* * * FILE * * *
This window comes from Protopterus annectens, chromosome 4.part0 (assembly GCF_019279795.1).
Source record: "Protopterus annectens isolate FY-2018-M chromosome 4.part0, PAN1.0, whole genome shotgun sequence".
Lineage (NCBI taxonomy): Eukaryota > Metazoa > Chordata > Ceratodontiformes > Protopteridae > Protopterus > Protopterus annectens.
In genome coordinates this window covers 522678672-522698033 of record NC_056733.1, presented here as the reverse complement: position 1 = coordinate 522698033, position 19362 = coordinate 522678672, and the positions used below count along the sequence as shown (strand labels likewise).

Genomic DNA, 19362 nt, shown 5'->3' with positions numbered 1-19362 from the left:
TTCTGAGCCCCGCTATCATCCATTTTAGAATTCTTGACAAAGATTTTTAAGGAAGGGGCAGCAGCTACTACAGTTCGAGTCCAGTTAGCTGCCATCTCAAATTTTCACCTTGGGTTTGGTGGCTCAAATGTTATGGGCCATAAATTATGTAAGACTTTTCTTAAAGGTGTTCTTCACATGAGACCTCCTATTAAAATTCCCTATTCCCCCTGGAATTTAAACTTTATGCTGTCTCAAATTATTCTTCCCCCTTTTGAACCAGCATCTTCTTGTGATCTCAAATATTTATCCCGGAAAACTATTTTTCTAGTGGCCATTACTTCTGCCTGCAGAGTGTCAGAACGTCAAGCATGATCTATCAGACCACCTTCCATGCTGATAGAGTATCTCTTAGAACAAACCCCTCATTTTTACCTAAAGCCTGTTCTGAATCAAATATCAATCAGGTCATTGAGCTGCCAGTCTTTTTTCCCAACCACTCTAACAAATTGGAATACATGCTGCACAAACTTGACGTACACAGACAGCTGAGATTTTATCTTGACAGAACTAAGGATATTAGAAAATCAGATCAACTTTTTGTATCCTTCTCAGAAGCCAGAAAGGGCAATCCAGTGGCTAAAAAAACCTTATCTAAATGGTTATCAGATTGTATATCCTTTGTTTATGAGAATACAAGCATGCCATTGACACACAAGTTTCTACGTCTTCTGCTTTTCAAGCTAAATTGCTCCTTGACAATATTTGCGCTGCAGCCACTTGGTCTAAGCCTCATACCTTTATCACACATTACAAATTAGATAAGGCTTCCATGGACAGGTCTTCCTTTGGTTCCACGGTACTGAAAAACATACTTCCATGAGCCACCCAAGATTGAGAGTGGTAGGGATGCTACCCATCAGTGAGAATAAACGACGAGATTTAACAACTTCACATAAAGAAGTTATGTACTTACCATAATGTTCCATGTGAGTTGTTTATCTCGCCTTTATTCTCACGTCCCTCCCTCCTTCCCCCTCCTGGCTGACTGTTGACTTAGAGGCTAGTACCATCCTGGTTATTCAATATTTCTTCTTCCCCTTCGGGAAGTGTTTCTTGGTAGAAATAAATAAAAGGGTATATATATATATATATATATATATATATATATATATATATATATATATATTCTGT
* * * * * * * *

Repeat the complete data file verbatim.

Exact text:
This window comes from Protopterus annectens, chromosome 4.part0 (assembly GCF_019279795.1).
Source record: "Protopterus annectens isolate FY-2018-M chromosome 4.part0, PAN1.0, whole genome shotgun sequence".
Lineage (NCBI taxonomy): Eukaryota > Metazoa > Chordata > Ceratodontiformes > Protopteridae > Protopterus > Protopterus annectens.
In genome coordinates this window covers 522678672-522698033 of record NC_056733.1, presented here as the reverse complement: position 1 = coordinate 522698033, position 19362 = coordinate 522678672, and the positions used below count along the sequence as shown (strand labels likewise).

Genomic DNA, 19362 nt, shown 5'->3' with positions numbered 1-19362 from the left:
TTCTGAGCCCCGCTATCATCCATTTTAGAATTCTTGACAAAGATTTTTAAGGAAGGGGCAGCAGCTACTACAGTTCGAGTCCAGTTAGCTGCCATCTCAAATTTTCACCTTGGGTTTGGTGGCTCAAATGTTATGGGCCATAAATTATGTAAGACTTTTCTTAAAGGTGTTCTTCACATGAGACCTCCTATTAAAATTCCCTATTCCCCCTGGAATTTAAACTTTATGCTGTCTCAAATTATTCTTCCCCCTTTTGAACCAGCATCTTCTTGTGATCTCAAATATTTATCCCGGAAAACTATTTTTCTAGTGGCCATTACTTCTGCCTGCAGAGTGTCAGAACGTCAAGCATGATCTATCAGACCACCTTCCATGCTGATAGAGTATCTCTTAGAACAAACCCCTCATTTTTACCTAAAGCCTGTTCTGAATCAAATATCAATCAGGTCATTGAGCTGCCAGTCTTTTTTCCCAACCACTCTAACAAATTGGAATACATGCTGCACAAACTTGACGTACACAGACAGCTGAGATTTTATCTTGACAGAACTAAGGATATTAGAAAATCAGATCAACTTTTTGTATCCTTCTCAGAAGCCAGAAAGGGCAATCCAGTGGCTAAAAAAACCTTATCTAAATGGTTATCAGATTGTATATCCTTTGTTTATGAGAATACAAGCATGCCATTGACACACAAGTTTCTACGTCTTCTGCTTTTCAAGCTAAATTGCTCCTTGACAATATTTGCGCTGCAGCCACTTGGTCTAAGCCTCATACCTTTATCACACATTACAAATTAGATAAGGCTTCCATGGACAGGTCTTCCTTTGGTTCCACGGTACTGAAAAACATACTTCCATGAGCCACCCAAGATTGAGAGTGGTAGGGATGCTACCCATCAGTGAGAATAAACGACGAGATTTAACAACTTCACATAAAGAAGTTATGTACTTACCATAATGTTCCATGTGAGTTGTTTATCTCGCCTTTATTCTCACGTCCCTCCCTCCTTCCCCCTCCTGGCTGACTGTTGACTTAGAGGCTAGTACCATCCTGGTTATTCAATATTTCTTCTTCCCCTTCGGGAAGTGTTTCTTGGTAGAAATAAATAAAAGGGTATATATATATATATATATATATATATATATATATATATATATATATATATTCTGT